On Monday evening, President Trump continued with his early-term shockfest by firing acting Attorney General Sally Yates after she sent a letter refusing to defend his immigration ban.
Because Donald Trump’s cabinet pick for attorney general, Jeff Sessions, has not yet been confirmed, Yates, a holdover from the Obama administration, took the position of acting attorney general. After President Trump ordered the immigration ban, Yates reviewed the order to determine whether it was constitutional and legal.
Yates, who is a lawyer with over two decades of experience prosecuting terrorists, determined that the ban is unconstitutional. Yates drafted a letter that explained why the Justice Department would not present arguments to defend the ban.
"My responsibility is to ensure that the position of the Department of Justice is not only legally defensible, but is informed by our best view of what the law is after consideration of all the facts," she said in the letter. "In addition, I am responsible for ensuring that the positions we take in court remain consistent with this institution's solemn obligation to always seek justice and stand for what is right."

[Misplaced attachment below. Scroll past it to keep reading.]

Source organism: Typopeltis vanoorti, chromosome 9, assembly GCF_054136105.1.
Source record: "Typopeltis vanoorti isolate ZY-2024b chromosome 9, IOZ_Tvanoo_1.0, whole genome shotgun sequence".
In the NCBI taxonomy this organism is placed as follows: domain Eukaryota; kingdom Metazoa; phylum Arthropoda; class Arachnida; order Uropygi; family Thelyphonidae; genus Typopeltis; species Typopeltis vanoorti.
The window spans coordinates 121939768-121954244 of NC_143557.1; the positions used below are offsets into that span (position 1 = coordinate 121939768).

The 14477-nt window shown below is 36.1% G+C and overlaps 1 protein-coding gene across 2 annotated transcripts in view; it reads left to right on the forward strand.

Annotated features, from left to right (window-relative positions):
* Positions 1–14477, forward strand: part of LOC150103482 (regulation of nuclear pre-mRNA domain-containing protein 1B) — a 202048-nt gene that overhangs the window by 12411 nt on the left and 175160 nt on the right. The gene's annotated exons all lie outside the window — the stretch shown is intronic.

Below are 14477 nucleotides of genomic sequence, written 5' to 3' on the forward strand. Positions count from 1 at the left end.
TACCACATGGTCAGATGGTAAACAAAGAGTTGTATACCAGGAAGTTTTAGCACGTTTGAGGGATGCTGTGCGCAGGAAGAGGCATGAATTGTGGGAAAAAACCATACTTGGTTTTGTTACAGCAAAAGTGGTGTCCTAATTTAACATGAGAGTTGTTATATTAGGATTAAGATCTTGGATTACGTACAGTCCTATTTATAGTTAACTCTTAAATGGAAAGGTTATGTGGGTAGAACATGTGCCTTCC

Yates continued to explain that the policies put in place by President Trump’s executive order do not comply with constitutional law.
"At present, I am not convinced that the defense of the executive order is consistent with these responsibilities nor am I convinced that the executive order is lawful," Yates wrote.
Shortly after Yates presented the letter, she received a letter from President Trump relieving her of her duties. She was then described by the Trump administration as “weak” and someone who betrayed the president.
As news of Yates firing made headlines, many called the evening the "Monday Night Massacre" in reference to Richard Nixon's firing of Archibald Cox, the special prosecutor handling the Watergate case. Then Attorney General Elliot Richardson and Deputy Attorney General William Ruckelshaus resigned after refusing to carry out the president’s orders. Nixon went on to abolish the special prosecutor’s office entirely. The incident became known as the "Saturday Night Massacre."
In the 2015 confirmation hearing for Yates to become Deputy Attorney General, she was ironically asked by current attorney general nominee Jeff Sessions if she would always follow the president or uphold the constitution.
"Senator, I believe that the attorney general or the deputy attorney general has an obligation to follow the law and the Constitution, and to give their independent legal advice to the president," Yates confidently answered.
That moment eerily foreshadowed the day that Sally Yates went from being a prosecutor from the Obama administration to a national hero.
(Photos from Left: Melina Mara/The Washington Post via Getty Images, Jim Watson/AFP/Getty Images)